There are at least 18 genes that may need repair to fully restore normal function in a child with a large terminal deletion. Average size deletions (about 4.5 Mbase) would benefit from the repair of 10 genes. This blog discusses what we hope will be the future of PMS treatment: genetic repair. While regular medical treatments have been helpful for some problems, no experimental drugs have had an impact any better than physical therapy, speech therapy, ABA or other standard treatments for children with developmental disabilities. Although drug companies are sponsoring testing on children with PMS, these have traditionally been drugs looking for an application rather than targeted treatment for PMS.

We are in the early days

Excitement over gene editing, especially in stem cells (cells typical of a very early embryo) has led to giant research efforts and early attempts to fix diseases by editing. The same excitement has led to the promotion of unproven and occasionally dangerous therapies by entrepreneurs who provide services like stem cell infusion. So, let’s be clear. Gene therapy for PMS is well off into the future. There are many reasons for the delay. Some will be discussed below.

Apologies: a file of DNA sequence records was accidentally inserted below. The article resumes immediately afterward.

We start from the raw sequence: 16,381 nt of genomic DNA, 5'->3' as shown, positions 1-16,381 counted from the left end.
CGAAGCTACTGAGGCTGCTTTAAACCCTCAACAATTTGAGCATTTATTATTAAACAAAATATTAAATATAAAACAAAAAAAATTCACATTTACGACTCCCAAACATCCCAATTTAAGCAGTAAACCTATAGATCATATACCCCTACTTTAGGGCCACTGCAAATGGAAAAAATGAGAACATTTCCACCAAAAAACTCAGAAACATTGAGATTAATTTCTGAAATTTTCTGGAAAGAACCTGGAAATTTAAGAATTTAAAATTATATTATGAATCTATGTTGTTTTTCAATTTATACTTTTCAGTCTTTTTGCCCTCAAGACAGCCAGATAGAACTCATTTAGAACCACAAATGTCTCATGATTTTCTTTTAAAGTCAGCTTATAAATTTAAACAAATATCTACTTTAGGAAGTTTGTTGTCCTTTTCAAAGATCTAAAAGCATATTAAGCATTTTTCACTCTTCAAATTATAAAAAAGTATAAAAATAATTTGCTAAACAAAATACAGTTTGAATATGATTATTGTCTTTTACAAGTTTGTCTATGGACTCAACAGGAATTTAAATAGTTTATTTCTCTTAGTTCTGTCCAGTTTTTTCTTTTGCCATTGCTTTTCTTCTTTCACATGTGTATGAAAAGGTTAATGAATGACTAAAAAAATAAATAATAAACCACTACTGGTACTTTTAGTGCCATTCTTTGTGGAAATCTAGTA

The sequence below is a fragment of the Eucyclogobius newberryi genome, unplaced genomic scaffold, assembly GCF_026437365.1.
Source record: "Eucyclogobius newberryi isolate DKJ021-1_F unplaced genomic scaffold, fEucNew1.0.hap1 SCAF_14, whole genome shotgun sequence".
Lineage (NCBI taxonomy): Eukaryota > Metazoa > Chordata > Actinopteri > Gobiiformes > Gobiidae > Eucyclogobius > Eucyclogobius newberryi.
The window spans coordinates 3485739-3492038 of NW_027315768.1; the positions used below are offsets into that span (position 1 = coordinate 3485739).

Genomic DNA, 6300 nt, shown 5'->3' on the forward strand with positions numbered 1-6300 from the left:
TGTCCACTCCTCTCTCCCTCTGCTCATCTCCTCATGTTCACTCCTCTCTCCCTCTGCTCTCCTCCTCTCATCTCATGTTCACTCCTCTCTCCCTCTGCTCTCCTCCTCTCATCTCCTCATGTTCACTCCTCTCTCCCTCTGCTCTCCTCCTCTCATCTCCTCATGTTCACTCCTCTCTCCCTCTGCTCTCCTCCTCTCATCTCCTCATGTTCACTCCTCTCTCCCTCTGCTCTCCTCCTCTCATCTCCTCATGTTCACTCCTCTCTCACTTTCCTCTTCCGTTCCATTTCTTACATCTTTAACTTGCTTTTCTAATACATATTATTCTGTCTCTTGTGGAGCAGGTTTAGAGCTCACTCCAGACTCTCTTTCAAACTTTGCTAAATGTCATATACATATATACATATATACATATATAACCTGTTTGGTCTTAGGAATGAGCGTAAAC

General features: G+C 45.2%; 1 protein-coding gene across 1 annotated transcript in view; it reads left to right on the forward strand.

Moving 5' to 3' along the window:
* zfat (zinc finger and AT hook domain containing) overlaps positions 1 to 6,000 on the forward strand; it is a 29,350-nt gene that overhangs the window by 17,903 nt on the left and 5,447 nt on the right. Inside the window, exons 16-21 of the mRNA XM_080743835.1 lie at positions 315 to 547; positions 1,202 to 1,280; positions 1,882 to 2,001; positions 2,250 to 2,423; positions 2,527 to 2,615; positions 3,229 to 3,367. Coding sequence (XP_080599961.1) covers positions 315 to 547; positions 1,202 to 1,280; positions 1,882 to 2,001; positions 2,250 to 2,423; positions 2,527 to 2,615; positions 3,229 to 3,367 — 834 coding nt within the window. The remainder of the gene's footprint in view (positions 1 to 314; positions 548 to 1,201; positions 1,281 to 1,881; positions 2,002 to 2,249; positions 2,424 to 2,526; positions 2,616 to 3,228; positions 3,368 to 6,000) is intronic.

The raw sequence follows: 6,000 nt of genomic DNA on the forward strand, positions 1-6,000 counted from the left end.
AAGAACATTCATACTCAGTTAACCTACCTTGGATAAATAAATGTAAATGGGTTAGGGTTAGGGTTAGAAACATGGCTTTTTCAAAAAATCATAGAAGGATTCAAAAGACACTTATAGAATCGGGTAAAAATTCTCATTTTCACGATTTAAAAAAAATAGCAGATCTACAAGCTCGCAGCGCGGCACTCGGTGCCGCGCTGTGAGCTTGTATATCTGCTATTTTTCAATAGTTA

Obviously, we are at the earliest stages of gene therapy. Research and initial attempts at gene therapy target diseases that are the safest and most likely to work. This means that the disease most likely to be cured first may be a rather obscure one. It may also be a lethal disease, since the risks of side effects are no worse than letting the disease take its course.